Gas production from Reliance Industries Ltd’s (RIL) KG D6 block in the Bay of Bengal has the potential to cut India’s import bill by 20%, or nearly Rs50,000 crore. RIL is currently producing around 40 million standard cu. m per day (mscmd) and says that although it can increase production to 60 mscmd immediately, it cannot because the government has still not provided it a list of companies that will get the additional gas. Edited excerpts from an interview with executive director P.M.S. Prasad:
Gas saga: RIL’s P.M.S. Prasad says that at a price of $4.2 mmBtu, the govt will make Rs80,000-85,000 crore over the life of the KG D6 field.
When are you going to hit the peak (production) of 80 mscmd?
We are ready to produce more than 60 mscmd and we are waiting for the government to give us more linkages to customers. Right now, they have given us linkages up to 40 mscmd. We have signed all agreements with NTPC. We are also almost delivering gas to people except one or two customers like Essar (Steel Ltd) and GAIL (India Ltd) who will be taking gas probably next week. Ratnagiri Gas and Power Pvt. Ltd (RGPPL), Dabhol, would start taking gas from 1 October. But otherwise we are almost there at 40 million. So, now we are eagerly waiting for the new eGoM (empowered group of ministers) to be formed so that the government can give us more linkages.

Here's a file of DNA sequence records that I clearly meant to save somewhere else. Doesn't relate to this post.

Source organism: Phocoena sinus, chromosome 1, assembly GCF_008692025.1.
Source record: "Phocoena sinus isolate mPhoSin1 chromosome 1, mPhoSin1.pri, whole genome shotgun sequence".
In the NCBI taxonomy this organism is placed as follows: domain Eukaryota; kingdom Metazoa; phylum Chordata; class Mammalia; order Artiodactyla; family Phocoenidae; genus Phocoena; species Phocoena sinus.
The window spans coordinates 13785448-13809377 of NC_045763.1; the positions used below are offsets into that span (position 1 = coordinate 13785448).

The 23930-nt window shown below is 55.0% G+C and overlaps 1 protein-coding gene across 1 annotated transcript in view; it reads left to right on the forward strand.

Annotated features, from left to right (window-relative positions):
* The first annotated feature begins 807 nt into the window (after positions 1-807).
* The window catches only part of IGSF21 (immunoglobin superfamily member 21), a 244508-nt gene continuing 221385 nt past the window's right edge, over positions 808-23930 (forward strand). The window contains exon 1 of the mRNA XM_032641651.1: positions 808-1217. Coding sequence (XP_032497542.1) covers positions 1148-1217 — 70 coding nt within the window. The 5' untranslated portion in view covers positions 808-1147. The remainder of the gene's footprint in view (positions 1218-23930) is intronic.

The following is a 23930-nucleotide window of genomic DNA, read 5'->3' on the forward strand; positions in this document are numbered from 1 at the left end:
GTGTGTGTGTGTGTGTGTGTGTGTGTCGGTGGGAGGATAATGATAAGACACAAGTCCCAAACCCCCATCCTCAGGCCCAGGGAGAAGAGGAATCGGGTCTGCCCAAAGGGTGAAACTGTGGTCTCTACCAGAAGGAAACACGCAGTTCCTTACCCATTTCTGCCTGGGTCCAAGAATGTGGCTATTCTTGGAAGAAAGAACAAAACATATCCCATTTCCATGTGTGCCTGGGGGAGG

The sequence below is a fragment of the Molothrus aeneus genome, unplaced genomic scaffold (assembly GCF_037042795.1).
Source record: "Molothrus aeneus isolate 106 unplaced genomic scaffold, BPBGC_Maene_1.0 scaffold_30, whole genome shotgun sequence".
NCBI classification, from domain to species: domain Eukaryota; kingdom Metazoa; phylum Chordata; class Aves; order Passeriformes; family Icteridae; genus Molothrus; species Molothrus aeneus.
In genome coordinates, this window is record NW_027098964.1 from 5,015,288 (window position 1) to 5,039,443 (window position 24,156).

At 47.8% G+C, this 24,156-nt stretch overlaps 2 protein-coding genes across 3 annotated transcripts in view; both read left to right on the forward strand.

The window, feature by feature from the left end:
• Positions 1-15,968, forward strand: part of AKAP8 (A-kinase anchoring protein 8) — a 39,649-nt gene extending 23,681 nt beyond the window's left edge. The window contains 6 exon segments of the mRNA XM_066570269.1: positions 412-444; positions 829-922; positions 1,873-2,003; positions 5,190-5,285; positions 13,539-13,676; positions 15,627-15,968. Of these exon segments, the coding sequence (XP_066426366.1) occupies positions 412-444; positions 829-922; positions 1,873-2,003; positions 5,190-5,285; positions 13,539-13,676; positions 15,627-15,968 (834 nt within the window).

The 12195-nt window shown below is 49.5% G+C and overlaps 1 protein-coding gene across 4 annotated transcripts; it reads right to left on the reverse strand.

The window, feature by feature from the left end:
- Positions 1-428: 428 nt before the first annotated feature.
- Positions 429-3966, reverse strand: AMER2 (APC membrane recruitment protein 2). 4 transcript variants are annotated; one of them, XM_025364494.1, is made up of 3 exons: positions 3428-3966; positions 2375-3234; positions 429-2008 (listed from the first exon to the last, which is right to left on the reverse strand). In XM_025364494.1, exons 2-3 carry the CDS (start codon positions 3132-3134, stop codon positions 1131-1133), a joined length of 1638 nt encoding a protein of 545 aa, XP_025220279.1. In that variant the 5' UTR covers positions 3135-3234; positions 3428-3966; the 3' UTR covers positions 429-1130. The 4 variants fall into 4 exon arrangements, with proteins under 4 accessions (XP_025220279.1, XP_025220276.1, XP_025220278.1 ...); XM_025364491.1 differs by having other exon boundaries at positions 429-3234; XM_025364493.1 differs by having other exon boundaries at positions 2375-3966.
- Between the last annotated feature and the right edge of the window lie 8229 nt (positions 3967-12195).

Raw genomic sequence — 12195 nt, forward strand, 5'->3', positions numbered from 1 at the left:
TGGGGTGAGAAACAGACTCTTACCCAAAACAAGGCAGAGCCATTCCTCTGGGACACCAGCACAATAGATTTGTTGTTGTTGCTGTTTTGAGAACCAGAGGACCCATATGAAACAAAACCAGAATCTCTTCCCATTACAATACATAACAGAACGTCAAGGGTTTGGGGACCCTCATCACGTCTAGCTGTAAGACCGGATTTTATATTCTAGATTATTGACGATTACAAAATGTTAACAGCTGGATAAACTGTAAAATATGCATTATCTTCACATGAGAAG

Is the government giving you a time frame? Do you lose money if you do not ramp up?
We do, a lot. The Rs35,000-36,000 crore that we have invested is Reliance’s money. It is Reliance shareholders’ money, the money that Reliance borrowed from the banks and if we are not able to earn revenues from these investments, it is a loss of present value.
One of the allegations is that you are deliberately not ramping up production, you are hoarding gas, you are artificially creating a scarcity. What are your thoughts on that?
I can only laugh because no one after having invested this much money would want to not produce. For the next five years, the gas price is fixed. So, how does it help me? Secondly, I have to repay my debt, so how does it help me not to get the revenues today. The only reason that we are not able to produce more is because of the procedural delays in forming the new eGoM and then giving us more allocations.